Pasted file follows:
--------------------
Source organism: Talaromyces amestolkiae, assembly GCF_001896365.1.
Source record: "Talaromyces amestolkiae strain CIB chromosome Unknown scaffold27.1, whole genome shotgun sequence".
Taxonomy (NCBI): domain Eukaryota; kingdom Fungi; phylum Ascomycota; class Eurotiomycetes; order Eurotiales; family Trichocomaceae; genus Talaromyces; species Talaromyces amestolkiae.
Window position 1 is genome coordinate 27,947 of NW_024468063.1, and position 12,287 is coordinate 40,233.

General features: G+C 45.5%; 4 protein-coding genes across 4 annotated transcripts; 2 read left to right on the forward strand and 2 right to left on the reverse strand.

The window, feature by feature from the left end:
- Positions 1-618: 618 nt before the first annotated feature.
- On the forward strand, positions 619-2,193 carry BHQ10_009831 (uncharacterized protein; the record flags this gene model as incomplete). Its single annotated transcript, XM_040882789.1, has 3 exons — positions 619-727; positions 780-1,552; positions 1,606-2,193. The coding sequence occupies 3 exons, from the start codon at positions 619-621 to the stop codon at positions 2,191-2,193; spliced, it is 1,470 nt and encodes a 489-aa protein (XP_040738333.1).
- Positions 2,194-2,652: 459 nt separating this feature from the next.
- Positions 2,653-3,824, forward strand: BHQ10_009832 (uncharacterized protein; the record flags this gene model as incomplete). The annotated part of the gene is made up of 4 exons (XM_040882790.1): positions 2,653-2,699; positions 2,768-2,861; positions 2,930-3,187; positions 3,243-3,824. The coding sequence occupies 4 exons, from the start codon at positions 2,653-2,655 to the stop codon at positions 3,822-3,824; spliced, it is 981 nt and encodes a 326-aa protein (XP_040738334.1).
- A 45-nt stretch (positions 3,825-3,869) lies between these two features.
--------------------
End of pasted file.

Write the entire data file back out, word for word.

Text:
Source organism: Talaromyces amestolkiae, assembly GCF_001896365.1.
Source record: "Talaromyces amestolkiae strain CIB chromosome Unknown scaffold27.1, whole genome shotgun sequence".
Taxonomy (NCBI): domain Eukaryota; kingdom Fungi; phylum Ascomycota; class Eurotiomycetes; order Eurotiales; family Trichocomaceae; genus Talaromyces; species Talaromyces amestolkiae.
Window position 1 is genome coordinate 27,947 of NW_024468063.1, and position 12,287 is coordinate 40,233.

General features: G+C 45.5%; 4 protein-coding genes across 4 annotated transcripts; 2 read left to right on the forward strand and 2 right to left on the reverse strand.

The window, feature by feature from the left end:
- Positions 1-618: 618 nt before the first annotated feature.
- On the forward strand, positions 619-2,193 carry BHQ10_009831 (uncharacterized protein; the record flags this gene model as incomplete). Its single annotated transcript, XM_040882789.1, has 3 exons — positions 619-727; positions 780-1,552; positions 1,606-2,193. The coding sequence occupies 3 exons, from the start codon at positions 619-621 to the stop codon at positions 2,191-2,193; spliced, it is 1,470 nt and encodes a 489-aa protein (XP_040738333.1).
- Positions 2,194-2,652: 459 nt separating this feature from the next.
- Positions 2,653-3,824, forward strand: BHQ10_009832 (uncharacterized protein; the record flags this gene model as incomplete). The annotated part of the gene is made up of 4 exons (XM_040882790.1): positions 2,653-2,699; positions 2,768-2,861; positions 2,930-3,187; positions 3,243-3,824. The coding sequence occupies 4 exons, from the start codon at positions 2,653-2,655 to the stop codon at positions 3,822-3,824; spliced, it is 981 nt and encodes a 326-aa protein (XP_040738334.1).
- A 45-nt stretch (positions 3,825-3,869) lies between these two features.